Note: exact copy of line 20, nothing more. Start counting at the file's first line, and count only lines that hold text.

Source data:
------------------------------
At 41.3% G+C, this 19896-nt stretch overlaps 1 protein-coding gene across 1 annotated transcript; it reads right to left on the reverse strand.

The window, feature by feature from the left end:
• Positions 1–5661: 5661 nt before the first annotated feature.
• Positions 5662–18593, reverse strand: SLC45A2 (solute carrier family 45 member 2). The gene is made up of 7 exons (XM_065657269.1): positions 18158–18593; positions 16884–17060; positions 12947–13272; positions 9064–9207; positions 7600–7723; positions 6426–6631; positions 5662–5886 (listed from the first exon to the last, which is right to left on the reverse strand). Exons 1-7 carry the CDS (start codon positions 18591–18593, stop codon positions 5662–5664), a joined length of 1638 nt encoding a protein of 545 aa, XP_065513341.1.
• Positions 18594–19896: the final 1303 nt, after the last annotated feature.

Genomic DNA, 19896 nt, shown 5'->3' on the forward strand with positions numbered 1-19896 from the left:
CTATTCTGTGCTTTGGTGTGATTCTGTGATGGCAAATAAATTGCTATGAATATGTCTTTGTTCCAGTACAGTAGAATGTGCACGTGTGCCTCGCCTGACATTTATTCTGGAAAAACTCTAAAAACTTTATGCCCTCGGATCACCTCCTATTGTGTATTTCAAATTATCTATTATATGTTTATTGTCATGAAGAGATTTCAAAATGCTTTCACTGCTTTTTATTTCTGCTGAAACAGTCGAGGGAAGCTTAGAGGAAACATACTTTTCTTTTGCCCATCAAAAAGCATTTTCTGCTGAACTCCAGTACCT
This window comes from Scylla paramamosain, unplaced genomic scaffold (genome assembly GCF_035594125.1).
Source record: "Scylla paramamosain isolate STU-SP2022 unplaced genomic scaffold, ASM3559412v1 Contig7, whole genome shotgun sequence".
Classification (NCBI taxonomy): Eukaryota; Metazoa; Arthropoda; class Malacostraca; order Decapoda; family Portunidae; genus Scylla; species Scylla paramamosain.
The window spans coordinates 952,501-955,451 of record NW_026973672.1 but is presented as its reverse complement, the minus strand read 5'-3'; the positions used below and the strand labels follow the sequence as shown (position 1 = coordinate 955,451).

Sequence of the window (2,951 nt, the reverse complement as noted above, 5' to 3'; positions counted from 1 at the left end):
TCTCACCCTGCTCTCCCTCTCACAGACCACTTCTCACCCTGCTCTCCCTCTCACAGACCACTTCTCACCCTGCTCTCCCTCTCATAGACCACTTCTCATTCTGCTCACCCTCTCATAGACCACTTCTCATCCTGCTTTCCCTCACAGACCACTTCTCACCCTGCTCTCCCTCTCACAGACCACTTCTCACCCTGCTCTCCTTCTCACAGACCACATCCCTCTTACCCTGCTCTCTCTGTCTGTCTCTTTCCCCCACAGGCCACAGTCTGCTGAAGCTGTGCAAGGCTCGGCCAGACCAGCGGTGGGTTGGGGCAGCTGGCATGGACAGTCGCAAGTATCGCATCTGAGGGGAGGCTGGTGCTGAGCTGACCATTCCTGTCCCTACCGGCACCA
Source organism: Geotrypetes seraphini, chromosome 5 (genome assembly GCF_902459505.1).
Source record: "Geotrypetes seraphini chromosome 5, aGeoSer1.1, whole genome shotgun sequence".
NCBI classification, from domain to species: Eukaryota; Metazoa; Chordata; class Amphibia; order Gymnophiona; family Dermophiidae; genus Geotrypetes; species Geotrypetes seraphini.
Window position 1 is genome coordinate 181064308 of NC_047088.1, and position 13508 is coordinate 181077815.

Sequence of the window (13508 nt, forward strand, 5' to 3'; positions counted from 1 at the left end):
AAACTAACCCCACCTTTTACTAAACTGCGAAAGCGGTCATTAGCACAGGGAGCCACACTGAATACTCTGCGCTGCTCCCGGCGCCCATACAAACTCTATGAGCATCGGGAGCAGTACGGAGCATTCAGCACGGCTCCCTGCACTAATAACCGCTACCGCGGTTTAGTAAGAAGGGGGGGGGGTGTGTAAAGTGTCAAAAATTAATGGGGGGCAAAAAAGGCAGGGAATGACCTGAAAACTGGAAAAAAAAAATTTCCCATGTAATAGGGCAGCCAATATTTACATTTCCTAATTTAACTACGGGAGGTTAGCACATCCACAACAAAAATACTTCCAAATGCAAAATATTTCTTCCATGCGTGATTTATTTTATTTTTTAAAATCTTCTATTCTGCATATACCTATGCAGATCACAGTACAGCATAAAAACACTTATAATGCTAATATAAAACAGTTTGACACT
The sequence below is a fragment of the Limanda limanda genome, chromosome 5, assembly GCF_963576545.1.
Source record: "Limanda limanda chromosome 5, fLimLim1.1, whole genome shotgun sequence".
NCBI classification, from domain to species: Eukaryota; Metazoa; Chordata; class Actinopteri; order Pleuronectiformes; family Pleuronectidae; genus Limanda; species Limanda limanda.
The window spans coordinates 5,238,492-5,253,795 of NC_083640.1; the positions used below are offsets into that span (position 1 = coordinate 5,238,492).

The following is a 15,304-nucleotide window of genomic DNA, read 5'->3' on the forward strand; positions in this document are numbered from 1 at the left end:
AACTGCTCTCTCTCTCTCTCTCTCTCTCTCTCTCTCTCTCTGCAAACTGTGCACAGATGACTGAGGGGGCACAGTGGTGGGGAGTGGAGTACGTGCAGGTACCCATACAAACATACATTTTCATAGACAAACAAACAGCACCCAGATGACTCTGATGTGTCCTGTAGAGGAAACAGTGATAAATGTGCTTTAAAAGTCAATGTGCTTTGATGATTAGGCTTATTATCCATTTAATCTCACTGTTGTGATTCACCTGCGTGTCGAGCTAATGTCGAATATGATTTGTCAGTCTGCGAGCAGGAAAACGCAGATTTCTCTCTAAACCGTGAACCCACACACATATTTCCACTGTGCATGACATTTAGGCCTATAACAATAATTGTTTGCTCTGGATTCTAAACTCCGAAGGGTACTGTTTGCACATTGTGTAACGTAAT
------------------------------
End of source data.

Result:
The sequence below is a fragment of the Limanda limanda genome, chromosome 5, assembly GCF_963576545.1.